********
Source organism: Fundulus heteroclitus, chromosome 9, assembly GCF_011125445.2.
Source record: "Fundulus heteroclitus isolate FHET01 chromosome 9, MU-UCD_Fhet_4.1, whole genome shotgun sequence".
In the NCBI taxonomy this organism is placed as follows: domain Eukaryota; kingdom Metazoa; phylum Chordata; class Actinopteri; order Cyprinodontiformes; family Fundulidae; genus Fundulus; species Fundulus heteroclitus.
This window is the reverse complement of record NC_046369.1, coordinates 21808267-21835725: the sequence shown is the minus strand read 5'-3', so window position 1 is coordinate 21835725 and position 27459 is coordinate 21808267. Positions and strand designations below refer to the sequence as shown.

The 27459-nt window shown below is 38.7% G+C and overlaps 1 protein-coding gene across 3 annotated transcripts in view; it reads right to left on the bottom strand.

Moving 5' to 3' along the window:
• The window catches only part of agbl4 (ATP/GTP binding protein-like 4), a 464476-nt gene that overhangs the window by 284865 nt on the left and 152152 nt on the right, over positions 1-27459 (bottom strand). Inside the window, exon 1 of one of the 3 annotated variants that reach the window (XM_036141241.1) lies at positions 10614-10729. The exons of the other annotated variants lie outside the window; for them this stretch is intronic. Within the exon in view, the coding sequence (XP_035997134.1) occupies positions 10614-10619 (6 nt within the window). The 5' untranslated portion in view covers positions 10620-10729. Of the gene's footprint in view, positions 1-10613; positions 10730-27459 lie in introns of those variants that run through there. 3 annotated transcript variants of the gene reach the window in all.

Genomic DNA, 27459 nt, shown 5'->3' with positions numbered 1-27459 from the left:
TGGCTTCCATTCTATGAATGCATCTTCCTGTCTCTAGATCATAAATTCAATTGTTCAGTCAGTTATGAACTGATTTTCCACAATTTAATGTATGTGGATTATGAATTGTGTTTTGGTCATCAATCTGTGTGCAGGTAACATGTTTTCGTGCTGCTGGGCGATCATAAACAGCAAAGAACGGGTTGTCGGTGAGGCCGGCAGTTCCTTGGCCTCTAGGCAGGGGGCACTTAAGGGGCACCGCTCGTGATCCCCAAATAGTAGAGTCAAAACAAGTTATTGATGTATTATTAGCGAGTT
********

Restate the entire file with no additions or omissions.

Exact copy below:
Source organism: Fundulus heteroclitus, chromosome 9, assembly GCF_011125445.2.
Source record: "Fundulus heteroclitus isolate FHET01 chromosome 9, MU-UCD_Fhet_4.1, whole genome shotgun sequence".
In the NCBI taxonomy this organism is placed as follows: domain Eukaryota; kingdom Metazoa; phylum Chordata; class Actinopteri; order Cyprinodontiformes; family Fundulidae; genus Fundulus; species Fundulus heteroclitus.
This window is the reverse complement of record NC_046369.1, coordinates 21808267-21835725: the sequence shown is the minus strand read 5'-3', so window position 1 is coordinate 21835725 and position 27459 is coordinate 21808267. Positions and strand designations below refer to the sequence as shown.

The 27459-nt window shown below is 38.7% G+C and overlaps 1 protein-coding gene across 3 annotated transcripts in view; it reads right to left on the bottom strand.

Moving 5' to 3' along the window:
• The window catches only part of agbl4 (ATP/GTP binding protein-like 4), a 464476-nt gene that overhangs the window by 284865 nt on the left and 152152 nt on the right, over positions 1-27459 (bottom strand). Inside the window, exon 1 of one of the 3 annotated variants that reach the window (XM_036141241.1) lies at positions 10614-10729. The exons of the other annotated variants lie outside the window; for them this stretch is intronic. Within the exon in view, the coding sequence (XP_035997134.1) occupies positions 10614-10619 (6 nt within the window). The 5' untranslated portion in view covers positions 10620-10729. Of the gene's footprint in view, positions 1-10613; positions 10730-27459 lie in introns of those variants that run through there. 3 annotated transcript variants of the gene reach the window in all.

Genomic DNA, 27459 nt, shown 5'->3' with positions numbered 1-27459 from the left:
TGGCTTCCATTCTATGAATGCATCTTCCTGTCTCTAGATCATAAATTCAATTGTTCAGTCAGTTATGAACTGATTTTCCACAATTTAATGTATGTGGATTATGAATTGTGTTTTGGTCATCAATCTGTGTGCAGGTAACATGTTTTCGTGCTGCTGGGCGATCATAAACAGCAAAGAACGGGTTGTCGGTGAGGCCGGCAGTTCCTTGGCCTCTAGGCAGGGGGCACTTAAGGGGCACCGCTCGTGATCCCCAAATAGTAGAGTCAAAACAAGTTATTGATGTATTATTAGCGAGTT